North Carolina is the most striking example of the devastating impact of the Shelby County decision. A month after the ruling, the state passed a sweeping rewrite of its election laws, including requiring strict voter ID to cast a ballot, cutting early voting, and eliminating same-day registration, out-of-precinct voting, and pre-registration for 16- and 17-year-olds.
These restrictions were upheld in April by federal district court Judge Thomas Schroeder, a conservative George W. Bush-appointee. The US Court of Appeals for the Fourth Circuit will hear a new challenge to the case today.
Schroeder’s 485-page opinion ignored the many stories of voters who were turned away from the polls because of the new restrictions, like the elimination of same-day registration and out-of-precinct voting in 2014, and the new voter-ID law in the 2016 primary.
Dale Hicks, a 40-year-old former marine sergeant, was one of those voters. The Leadership Conference on Civil Rights recently profiled him:
Dale Hicks, an African-American man who served in the Marine Corps for five years, including one year in Afghanistan, has been an active voter for close to 20 years. After being honorably discharged and transitioning to the IT field, he moved to Raleigh in June 2014. He had started hearing about the negative impacts of House Bill 589 around his community and decided to check his registration to ensure his address was up to date before voting in November. At his local precinct, he was informed that his registration information contained his old Jacksonville, N.C., address. Hicks assumed that, worst-case scenario, he’d just have to drive two hours to Jacksonville to vote. But he was told that because of the discrepancy in his address, he would not be able to vote at all because of the suspension of same-day registration. Stories like Hicks’ are likely all too common among veterans, who change addresses often because of the nature of their service. “You know, you finish serving your country and you come back and to be told no, you can’t, your voice will not be heard because your address says 9th street and you live on 7th street,” Hicks said. “It’s not right.”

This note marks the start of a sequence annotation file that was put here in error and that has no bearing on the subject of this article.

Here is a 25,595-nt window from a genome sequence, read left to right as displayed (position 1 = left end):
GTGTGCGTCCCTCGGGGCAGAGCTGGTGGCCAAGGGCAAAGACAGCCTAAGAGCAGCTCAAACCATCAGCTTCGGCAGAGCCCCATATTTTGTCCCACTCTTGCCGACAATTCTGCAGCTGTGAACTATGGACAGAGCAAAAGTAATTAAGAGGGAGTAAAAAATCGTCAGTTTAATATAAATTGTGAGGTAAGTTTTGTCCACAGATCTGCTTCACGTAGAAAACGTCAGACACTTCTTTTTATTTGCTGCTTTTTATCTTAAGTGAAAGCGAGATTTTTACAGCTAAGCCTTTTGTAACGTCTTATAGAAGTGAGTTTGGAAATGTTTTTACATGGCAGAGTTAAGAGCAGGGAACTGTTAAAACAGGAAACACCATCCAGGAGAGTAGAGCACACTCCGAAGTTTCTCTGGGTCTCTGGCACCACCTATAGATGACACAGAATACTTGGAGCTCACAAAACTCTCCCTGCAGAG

In 2014, Democracy North Carolina documented 2,300 cases like Hicks’s of voters disenfranchised by the new restrictions. By comparison, there were only two cases of voter impersonation in the state from 2000 to 2012, out of 35 million votes cast.
Voting-rights advocates hope that the Fourth Circuit court, which temporarily reinstated same-day registration and out-of-precinct voting in September 2014 before being overruled by the Supreme Court, will be sympathetic to their case. During a hearing in September 2014, Judge James Wynn asked the state’s lawyers, “Why does the state of North Carolina not want people to vote?”
That’s a very good question.
UPDATE: The panel of judges on the Fourth Circuit appeared skeptical of North Carolina’s voting restrictions, according to initial press reports. “It looks pretty bad to me, in terms of purposeful discrimination,” Judge Henry Floyd told a lawyer for the state. A reversal of the district court’s opinion, at least on some counts, seems possible now.